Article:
Amnesia: Feminism’s Poison Pill

Feminism Poison PillAs I watched Jennifer Lee’s excellent documentary, Feminist: Stories from Women’s Liberation at the L.A. Women’s International Film Festival, I had an unpleasant déjà vu moment. Once again, I was learning about American women’s history, my history, through random happenstance. This had happened to me several years earlier when I discovered, in researching my film A Single Woman, that women and men still do not have equal rights under federal law in the United States.

Lee’s film chronicles the women’s movement from 1963 to 1970 with a short primer on the social role of American women during the Second World War and through the 1950s. Spoiler alert: it ain’t pretty — American women were seduced by patriotic hyperbole and real need into the workforce and subsequently kicked out of it with not much more than a Bundt cake recipe, a couple of valium, and a trip to Bergdorf Goodman in exchange (if you were white and middle class, that is).

The second wave of feminism emerged organically from the civil rights and anti-war movements where women were dismayed to find themselves again on the “shit work” end of the stick, despite the lofty speechifying and happy stoner image of the Hippie revolution. Left without a chair when the music ended, consciousness-raising groups bubbled up across the country providing women, for the first time, with an all-female non-hierarchical environment in which to give voice (and listen) to issues that had heretofore been taboo. That led to debate, strategy, organization, action — and the rest is a history beautifully laid out in Lee’s film.

But what good is history when nobody knows it? When it’s generally forgotten despite taking place less than 50 years ago?

Today’s American woman seems to be comfortably cocooned in a strange illusion where female empowerment is widely equated with the freedom to dress a certain way (super sexy!) or party a certain way (binge drink!) or be as sexually indiscriminate as the next guy (hook up!). We seem to have bought the sex-as-power fallacy: a handy, shallow bait-and-switch that’s as old as it is bogus and completely skirts the real issues of power, and our complete lack of it. Power is when we have seats at the table. All the tables. All the time.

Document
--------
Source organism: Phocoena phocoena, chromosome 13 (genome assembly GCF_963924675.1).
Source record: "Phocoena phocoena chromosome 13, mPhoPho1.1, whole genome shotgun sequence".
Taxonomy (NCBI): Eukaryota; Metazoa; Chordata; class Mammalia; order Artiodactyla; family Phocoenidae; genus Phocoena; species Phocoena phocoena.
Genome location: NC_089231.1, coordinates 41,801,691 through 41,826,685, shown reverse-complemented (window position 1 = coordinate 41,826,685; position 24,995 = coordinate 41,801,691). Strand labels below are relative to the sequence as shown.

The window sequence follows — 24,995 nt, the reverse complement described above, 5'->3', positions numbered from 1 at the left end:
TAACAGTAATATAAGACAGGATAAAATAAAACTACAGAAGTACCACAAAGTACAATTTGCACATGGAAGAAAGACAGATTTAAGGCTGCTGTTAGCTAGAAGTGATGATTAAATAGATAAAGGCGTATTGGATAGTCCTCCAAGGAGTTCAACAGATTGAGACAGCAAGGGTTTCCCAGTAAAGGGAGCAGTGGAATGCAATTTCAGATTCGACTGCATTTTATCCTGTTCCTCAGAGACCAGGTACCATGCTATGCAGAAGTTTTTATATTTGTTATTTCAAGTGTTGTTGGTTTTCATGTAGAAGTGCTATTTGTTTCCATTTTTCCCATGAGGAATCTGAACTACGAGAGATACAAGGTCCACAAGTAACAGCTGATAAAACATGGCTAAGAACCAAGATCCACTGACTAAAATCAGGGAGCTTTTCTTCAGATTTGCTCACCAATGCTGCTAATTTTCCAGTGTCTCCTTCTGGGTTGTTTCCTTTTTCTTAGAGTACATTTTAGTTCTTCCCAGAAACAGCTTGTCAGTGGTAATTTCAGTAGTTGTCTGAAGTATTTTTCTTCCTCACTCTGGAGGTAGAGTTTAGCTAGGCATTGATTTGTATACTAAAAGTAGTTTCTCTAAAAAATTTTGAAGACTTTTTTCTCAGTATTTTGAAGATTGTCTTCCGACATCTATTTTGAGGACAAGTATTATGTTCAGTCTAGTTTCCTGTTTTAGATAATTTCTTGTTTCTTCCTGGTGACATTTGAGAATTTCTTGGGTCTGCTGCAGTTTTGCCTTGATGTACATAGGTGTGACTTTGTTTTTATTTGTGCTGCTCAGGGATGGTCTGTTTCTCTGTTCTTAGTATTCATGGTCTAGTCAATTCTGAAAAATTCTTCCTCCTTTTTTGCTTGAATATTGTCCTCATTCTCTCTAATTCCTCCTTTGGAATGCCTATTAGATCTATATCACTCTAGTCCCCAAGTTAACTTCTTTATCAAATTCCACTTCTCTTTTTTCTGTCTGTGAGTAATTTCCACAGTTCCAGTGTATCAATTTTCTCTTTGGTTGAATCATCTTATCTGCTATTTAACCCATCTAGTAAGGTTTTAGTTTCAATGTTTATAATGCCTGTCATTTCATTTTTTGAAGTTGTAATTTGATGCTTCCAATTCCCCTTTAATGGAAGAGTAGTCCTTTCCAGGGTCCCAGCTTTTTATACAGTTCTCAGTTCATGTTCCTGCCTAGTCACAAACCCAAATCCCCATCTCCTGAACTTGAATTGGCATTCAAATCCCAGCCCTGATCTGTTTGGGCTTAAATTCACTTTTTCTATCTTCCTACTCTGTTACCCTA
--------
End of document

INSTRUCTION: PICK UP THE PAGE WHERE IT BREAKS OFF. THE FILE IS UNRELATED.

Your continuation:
Feminist historical amnesia might be fine if things were great for us now, if the battles had been won and stayed won and egalitarianism were the order of the day. But let’s face it: these fights were never won. The brave women highlighted in Lee’s film launched opening salvos, but the battle had really only just begun in 1970. Rape, domestic violence, the gender pay gap, the fight over women’s bodies/reproduction, lack of childcare, sex discrimination — it’s ALL still going on.

If nowhere in our society do we learn of these women and how their struggles led to our Sheryl Sandbergs and our “Slutwalks” then we are condemned to fall for the same old propaganda: media messages claiming we have arrived and all is well; beauty and sex appeal packaged as purpose; shiny airbrushed objects dangled before us in commercials and the perpetual dissatisfaction of trying to find meaning through pervasive consumerism.

As American women, we find ourselves at the epicenter of the defining civil rights fight of the 21st century. When more than half the U.S. population doesn’t have equal rights under the law and three quarters of them don’t know it, that’s a de facto violation of the majority’s civil rights. Global justice and equality for women and girls is not a PC bumper sticker but an absolute necessity for the survival of the planet and the species.